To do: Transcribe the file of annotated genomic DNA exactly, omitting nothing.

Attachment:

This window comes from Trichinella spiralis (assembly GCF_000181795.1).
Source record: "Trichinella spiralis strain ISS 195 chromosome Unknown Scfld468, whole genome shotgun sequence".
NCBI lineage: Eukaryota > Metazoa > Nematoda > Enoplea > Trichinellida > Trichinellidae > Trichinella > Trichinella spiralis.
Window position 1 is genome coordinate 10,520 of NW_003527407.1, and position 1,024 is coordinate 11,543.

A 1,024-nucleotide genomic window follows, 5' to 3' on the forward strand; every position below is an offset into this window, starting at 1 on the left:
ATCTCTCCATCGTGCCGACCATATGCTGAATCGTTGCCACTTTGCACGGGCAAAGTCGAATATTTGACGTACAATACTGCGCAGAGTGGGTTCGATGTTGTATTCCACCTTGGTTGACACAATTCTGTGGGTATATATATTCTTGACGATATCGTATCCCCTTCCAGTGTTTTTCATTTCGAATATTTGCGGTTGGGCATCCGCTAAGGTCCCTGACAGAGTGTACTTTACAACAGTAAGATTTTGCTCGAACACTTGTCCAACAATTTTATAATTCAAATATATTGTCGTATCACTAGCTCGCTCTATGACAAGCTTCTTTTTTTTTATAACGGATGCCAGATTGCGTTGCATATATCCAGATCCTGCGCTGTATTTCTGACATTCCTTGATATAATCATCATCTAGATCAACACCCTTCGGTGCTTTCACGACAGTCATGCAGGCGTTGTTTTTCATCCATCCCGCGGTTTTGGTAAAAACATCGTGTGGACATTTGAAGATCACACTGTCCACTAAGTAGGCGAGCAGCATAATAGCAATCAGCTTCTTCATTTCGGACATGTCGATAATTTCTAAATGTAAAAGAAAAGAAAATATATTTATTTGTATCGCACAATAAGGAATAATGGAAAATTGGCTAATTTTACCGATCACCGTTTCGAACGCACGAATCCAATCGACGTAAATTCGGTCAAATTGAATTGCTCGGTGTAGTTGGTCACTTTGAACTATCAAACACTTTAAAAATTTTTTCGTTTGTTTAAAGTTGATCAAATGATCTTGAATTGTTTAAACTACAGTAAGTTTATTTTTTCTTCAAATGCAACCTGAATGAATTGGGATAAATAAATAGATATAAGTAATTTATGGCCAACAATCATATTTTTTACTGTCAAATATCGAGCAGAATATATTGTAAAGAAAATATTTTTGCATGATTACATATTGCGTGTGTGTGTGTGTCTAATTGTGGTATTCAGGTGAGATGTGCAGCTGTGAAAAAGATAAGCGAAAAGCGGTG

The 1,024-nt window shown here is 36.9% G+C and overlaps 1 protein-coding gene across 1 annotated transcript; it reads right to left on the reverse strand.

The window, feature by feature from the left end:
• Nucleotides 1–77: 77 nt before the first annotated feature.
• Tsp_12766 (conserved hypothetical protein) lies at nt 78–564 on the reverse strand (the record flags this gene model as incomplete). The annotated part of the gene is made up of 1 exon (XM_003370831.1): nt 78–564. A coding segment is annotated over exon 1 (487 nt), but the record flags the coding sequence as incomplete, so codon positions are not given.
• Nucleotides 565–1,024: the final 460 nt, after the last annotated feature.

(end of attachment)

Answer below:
This window comes from Trichinella spiralis (assembly GCF_000181795.1).
Source record: "Trichinella spiralis strain ISS 195 chromosome Unknown Scfld468, whole genome shotgun sequence".
NCBI lineage: Eukaryota > Metazoa > Nematoda > Enoplea > Trichinellida > Trichinellidae > Trichinella > Trichinella spiralis.
Window position 1 is genome coordinate 10,520 of NW_003527407.1, and position 1,024 is coordinate 11,543.

A 1,024-nucleotide genomic window follows, 5' to 3' on the forward strand; every position below is an offset into this window, starting at 1 on the left:
ATCTCTCCATCGTGCCGACCATATGCTGAATCGTTGCCACTTTGCACGGGCAAAGTCGAATATTTGACGTACAATACTGCGCAGAGTGGGTTCGATGTTGTATTCCACCTTGGTTGACACAATTCTGTGGGTATATATATTCTTGACGATATCGTATCCCCTTCCAGTGTTTTTCATTTCGAATATTTGCGGTTGGGCATCCGCTAAGGTCCCTGACAGAGTGTACTTTACAACAGTAAGATTTTGCTCGAACACTTGTCCAACAATTTTATAATTCAAATATATTGTCGTATCACTAGCTCGCTCTATGACAAGCTTCTTTTTTTTTATAACGGATGCCAGATTGCGTTGCATATATCCAGATCCTGCGCTGTATTTCTGACATTCCTTGATATAATCATCATCTAGATCAACACCCTTCGGTGCTTTCACGACAGTCATGCAGGCGTTGTTTTTCATCCATCCCGCGGTTTTGGTAAAAACATCGTGTGGACATTTGAAGATCACACTGTCCACTAAGTAGGCGAGCAGCATAATAGCAATCAGCTTCTTCATTTCGGACATGTCGATAATTTCTAAATGTAAAAGAAAAGAAAATATATTTATTTGTATCGCACAATAAGGAATAATGGAAAATTGGCTAATTTTACCGATCACCGTTTCGAACGCACGAATCCAATCGACGTAAATTCGGTCAAATTGAATTGCTCGGTGTAGTTGGTCACTTTGAACTATCAAACACTTTAAAAATTTTTTCGTTTGTTTAAAGTTGATCAAATGATCTTGAATTGTTTAAACTACAGTAAGTTTATTTTTTCTTCAAATGCAACCTGAATGAATTGGGATAAATAAATAGATATAAGTAATTTATGGCCAACAATCATATTTTTTACTGTCAAATATCGAGCAGAATATATTGTAAAGAAAATATTTTTGCATGATTACATATTGCGTGTGTGTGTGTGTCTAATTGTGGTATTCAGGTGAGATGTGCAGCTGTGAAAAAGATAAGCGAAAAGCGGTG

The 1,024-nt window shown here is 36.9% G+C and overlaps 1 protein-coding gene across 1 annotated transcript; it reads right to left on the reverse strand.

The window, feature by feature from the left end:
• Nucleotides 1–77: 77 nt before the first annotated feature.
• Tsp_12766 (conserved hypothetical protein) lies at nt 78–564 on the reverse strand (the record flags this gene model as incomplete). The annotated part of the gene is made up of 1 exon (XM_003370831.1): nt 78–564. A coding segment is annotated over exon 1 (487 nt), but the record flags the coding sequence as incomplete, so codon positions are not given.
• Nucleotides 565–1,024: the final 460 nt, after the last annotated feature.